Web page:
NSF Awards UTEP $500,000 to Improve Faculty Planning, Student Learning
August 04, 2009
The National Science Foundation has awarded nearly $500,000 to The University of Texas at El Paso to study the relationship between faculty planning and student learning in engineering.
"The engineering education research being conducted by the team in our College of Engineering is another example of how we lead the nation in innovative engineering education of the highest quality," said Peter Golding, Associate Dean for Undergraduate Studies and Engineering Education Research in the College of Engineering. "UTEP has one of the best engineering education research profiles in the country. We applaud the success of our faculty in engineering in providing cutting-edge education for our students."
The project team is comprised of Dr. Arunkumar Pennathur, Associate Professor of Industrial, Manufacturing & Systems Engineering, Dr. Louis Everett, Professor and Chair of the Department of Mechanical Engineering and Dr. Sam Riccillo, Associate Professor of Communication Sciences. Project partners include New Mexico State University, Prairie View A&M University, Baylor University, UT Pan American, Purdue University, RPI and Texas A&M University.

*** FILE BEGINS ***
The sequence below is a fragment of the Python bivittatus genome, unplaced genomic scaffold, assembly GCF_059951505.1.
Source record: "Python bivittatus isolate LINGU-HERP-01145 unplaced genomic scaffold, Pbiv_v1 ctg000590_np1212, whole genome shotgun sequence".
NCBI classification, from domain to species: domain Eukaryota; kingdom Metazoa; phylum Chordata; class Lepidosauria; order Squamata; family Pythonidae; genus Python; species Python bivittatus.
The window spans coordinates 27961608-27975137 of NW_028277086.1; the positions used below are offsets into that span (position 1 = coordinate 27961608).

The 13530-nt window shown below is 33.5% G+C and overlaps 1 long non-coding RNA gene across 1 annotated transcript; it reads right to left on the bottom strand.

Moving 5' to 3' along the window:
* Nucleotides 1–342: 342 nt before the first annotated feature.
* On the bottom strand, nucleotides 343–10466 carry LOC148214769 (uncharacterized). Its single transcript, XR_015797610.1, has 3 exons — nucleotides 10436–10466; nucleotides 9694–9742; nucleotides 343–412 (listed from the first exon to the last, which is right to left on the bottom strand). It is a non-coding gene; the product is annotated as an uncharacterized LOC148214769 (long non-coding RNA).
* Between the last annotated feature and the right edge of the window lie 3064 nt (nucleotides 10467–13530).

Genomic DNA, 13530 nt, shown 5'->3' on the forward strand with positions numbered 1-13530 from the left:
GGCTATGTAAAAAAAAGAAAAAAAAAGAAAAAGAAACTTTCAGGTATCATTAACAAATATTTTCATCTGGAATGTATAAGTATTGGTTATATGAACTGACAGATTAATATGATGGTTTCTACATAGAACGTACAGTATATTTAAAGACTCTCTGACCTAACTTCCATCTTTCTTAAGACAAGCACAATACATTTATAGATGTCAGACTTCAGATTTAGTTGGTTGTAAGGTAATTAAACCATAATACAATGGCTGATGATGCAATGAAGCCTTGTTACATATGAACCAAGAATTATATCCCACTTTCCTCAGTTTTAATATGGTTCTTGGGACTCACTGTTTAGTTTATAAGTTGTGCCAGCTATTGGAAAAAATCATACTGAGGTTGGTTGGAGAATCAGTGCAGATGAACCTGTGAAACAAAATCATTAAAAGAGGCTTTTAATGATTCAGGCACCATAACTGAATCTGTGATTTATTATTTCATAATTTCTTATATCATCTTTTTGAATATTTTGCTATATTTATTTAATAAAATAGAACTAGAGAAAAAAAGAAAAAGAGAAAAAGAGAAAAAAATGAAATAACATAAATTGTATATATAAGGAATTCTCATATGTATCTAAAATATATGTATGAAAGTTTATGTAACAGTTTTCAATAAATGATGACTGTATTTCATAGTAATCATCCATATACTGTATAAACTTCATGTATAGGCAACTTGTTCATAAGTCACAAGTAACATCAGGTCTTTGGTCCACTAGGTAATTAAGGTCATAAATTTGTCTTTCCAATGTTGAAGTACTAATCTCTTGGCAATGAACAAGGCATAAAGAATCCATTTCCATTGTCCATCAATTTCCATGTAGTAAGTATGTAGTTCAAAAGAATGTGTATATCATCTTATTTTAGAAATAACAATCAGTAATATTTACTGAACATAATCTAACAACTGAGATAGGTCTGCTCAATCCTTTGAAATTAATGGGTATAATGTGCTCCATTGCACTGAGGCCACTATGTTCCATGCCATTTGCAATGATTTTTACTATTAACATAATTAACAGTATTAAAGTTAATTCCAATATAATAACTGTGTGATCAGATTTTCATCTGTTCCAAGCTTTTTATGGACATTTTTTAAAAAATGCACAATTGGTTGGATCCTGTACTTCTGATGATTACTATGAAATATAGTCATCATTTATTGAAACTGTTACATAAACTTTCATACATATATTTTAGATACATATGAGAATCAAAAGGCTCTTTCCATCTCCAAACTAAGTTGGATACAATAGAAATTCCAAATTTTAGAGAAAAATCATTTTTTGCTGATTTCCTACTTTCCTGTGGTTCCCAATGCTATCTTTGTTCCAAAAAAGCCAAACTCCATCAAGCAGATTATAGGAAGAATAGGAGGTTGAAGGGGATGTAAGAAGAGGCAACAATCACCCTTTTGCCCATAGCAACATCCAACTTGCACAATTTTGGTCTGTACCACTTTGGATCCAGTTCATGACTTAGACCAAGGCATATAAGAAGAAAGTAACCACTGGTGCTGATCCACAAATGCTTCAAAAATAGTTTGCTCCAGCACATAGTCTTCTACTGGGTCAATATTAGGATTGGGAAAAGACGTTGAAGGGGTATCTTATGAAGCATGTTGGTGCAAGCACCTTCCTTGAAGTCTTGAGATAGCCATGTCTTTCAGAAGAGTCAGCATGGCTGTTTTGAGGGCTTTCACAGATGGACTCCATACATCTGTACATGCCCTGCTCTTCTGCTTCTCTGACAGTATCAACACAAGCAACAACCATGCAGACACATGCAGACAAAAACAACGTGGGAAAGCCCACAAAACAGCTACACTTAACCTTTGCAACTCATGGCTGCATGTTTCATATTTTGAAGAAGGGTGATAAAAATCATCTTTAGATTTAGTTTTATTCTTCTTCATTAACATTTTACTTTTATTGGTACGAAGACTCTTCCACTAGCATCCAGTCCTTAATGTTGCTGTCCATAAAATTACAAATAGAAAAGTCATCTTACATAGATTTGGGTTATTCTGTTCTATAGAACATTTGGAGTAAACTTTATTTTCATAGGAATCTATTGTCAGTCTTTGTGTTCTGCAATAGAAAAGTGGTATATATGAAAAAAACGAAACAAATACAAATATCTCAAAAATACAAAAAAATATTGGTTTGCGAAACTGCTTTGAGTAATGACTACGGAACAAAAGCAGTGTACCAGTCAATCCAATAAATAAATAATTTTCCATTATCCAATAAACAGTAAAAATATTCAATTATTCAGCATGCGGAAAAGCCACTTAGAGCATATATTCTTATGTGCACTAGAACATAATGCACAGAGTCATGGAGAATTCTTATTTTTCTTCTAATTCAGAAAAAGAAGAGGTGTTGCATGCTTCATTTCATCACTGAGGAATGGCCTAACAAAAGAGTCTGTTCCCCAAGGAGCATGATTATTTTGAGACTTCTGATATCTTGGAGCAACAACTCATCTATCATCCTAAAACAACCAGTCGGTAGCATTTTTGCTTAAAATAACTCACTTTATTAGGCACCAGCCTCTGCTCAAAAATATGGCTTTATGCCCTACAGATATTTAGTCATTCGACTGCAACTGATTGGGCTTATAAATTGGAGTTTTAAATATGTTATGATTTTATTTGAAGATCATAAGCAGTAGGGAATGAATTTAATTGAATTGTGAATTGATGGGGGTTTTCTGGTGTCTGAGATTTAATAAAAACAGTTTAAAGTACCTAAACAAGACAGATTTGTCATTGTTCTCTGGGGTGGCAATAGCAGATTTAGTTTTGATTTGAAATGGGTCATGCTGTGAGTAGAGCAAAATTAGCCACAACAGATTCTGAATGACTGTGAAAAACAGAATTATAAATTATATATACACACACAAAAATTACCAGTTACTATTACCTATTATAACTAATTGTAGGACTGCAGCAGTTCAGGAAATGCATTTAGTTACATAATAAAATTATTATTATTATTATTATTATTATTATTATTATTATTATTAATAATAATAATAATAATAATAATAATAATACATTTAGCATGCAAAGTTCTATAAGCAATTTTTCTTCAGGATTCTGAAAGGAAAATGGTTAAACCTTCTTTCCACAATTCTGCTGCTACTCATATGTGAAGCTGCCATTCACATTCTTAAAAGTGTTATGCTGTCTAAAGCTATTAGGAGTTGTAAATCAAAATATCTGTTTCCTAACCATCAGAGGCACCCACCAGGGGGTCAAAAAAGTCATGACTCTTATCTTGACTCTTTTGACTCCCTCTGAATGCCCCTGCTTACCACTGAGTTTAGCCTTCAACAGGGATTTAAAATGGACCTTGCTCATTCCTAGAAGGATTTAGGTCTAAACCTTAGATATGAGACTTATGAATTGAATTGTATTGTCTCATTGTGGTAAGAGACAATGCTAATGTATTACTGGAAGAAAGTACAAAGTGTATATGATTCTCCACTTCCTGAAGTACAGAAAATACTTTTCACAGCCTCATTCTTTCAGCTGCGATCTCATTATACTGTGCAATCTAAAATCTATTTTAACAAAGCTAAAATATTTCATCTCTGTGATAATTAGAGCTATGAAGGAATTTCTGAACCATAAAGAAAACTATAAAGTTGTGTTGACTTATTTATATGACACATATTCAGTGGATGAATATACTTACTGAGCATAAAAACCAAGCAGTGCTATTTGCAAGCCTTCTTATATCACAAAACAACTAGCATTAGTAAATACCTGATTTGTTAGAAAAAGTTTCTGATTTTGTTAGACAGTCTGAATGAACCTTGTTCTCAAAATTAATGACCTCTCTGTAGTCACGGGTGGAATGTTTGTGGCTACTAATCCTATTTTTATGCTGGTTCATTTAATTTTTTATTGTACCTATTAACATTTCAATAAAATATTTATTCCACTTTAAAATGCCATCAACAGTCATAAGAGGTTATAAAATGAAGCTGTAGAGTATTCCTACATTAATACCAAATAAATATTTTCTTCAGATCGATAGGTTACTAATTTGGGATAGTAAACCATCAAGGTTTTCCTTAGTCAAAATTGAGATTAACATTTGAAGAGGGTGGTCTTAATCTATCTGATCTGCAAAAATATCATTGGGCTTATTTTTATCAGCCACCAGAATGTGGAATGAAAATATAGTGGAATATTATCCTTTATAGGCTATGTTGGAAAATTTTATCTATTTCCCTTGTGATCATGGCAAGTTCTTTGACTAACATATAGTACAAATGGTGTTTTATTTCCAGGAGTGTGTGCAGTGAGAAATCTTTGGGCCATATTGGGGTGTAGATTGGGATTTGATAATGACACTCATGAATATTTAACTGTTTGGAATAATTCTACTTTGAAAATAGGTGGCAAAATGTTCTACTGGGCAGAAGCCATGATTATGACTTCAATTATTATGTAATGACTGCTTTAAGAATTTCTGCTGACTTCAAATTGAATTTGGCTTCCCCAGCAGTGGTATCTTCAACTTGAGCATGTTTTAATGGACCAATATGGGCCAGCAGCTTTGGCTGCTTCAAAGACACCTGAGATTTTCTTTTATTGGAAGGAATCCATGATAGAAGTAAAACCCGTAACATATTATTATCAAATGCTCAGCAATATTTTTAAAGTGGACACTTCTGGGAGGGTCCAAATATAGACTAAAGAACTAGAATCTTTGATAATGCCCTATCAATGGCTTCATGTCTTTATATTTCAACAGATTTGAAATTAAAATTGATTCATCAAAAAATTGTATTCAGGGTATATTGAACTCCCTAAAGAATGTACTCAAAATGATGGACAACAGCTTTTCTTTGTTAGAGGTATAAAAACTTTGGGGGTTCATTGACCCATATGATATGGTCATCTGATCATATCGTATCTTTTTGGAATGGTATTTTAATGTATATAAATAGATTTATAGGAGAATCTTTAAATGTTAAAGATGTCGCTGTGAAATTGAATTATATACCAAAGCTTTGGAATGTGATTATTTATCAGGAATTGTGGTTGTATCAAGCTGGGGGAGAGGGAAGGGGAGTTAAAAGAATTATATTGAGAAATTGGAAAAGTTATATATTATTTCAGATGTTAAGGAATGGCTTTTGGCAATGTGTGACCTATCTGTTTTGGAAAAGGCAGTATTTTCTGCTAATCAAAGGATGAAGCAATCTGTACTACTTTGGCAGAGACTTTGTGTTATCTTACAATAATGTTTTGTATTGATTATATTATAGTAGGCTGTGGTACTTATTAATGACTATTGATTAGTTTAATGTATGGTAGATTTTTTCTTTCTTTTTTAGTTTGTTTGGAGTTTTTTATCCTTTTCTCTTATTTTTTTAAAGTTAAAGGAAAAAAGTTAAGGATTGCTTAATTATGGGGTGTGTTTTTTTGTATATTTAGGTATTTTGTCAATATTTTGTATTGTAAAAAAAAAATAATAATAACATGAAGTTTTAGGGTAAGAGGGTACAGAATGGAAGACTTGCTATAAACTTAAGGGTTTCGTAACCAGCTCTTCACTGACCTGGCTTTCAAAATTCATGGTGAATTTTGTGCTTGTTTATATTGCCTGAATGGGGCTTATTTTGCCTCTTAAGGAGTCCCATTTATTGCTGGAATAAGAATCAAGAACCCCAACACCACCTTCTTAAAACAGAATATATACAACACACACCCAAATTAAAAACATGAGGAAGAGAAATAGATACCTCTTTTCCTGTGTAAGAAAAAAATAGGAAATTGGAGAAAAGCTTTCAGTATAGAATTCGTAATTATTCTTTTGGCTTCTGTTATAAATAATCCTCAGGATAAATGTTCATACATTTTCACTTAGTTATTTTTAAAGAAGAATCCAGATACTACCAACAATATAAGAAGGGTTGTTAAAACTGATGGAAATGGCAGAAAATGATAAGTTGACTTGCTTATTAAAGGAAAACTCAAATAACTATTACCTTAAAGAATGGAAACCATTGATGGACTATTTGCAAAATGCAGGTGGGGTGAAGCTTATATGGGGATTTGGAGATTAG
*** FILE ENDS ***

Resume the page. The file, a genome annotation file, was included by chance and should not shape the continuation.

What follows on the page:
According to Pennathur, one of the challenges that engineering faculty face in preparing to teach a course is to balance content with pedagogy.
“Too often we tend to focus on the student engineer of 2020 and what it will take to cultivate student skills,” said Everett. “It’s not just how students learn, but also how faculty plan. It’s important for us to understand how engineering faculty can optimize their valuable planning time and resources to structure their classroom experiences.”
Results from the 3-year research study will inform engineering educators as they prepare to teach and to improve student motivation and learning. A virtual online strategy generator will be developed for use by the engineering educator community and will be modeled based on cognitive work design principles.
“The relationship between planning and implementation is being examined, as well as the relationship between planning and student learning,” said Ricillo. “The struggle for engineering educators is identifying the best pedagogical practices to deliver engineering content in order to maximize student learning.”